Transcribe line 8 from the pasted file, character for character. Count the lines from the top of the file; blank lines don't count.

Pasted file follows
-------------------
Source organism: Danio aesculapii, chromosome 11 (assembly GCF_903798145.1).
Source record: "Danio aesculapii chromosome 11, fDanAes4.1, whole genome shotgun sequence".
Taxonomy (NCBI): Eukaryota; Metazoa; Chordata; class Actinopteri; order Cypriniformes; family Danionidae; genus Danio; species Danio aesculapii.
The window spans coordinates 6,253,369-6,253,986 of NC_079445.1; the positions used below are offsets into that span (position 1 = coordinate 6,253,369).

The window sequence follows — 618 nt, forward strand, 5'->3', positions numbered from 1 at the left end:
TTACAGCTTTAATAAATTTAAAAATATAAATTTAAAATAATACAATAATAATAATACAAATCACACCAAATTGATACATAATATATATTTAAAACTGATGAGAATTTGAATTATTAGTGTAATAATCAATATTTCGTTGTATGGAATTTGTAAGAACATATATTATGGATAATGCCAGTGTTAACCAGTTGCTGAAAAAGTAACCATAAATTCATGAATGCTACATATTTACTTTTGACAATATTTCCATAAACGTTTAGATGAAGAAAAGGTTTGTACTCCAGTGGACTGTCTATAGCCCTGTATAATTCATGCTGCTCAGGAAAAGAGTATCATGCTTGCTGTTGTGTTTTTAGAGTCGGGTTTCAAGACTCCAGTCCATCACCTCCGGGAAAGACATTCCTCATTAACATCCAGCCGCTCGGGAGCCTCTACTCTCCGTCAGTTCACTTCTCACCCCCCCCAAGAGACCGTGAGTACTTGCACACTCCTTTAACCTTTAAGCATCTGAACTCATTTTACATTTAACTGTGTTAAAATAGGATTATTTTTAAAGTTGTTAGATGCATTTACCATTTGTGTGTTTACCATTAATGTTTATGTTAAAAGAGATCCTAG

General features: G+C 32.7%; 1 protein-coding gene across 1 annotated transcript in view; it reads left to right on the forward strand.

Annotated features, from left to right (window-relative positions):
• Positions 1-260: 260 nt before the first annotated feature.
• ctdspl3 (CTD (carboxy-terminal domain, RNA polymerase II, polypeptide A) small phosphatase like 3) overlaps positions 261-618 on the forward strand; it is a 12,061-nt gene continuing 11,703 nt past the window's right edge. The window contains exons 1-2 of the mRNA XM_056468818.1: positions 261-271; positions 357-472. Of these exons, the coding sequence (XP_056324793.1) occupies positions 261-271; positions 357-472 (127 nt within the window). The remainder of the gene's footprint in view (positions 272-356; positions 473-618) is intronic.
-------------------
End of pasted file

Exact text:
Annotated features, from left to right (window-relative positions):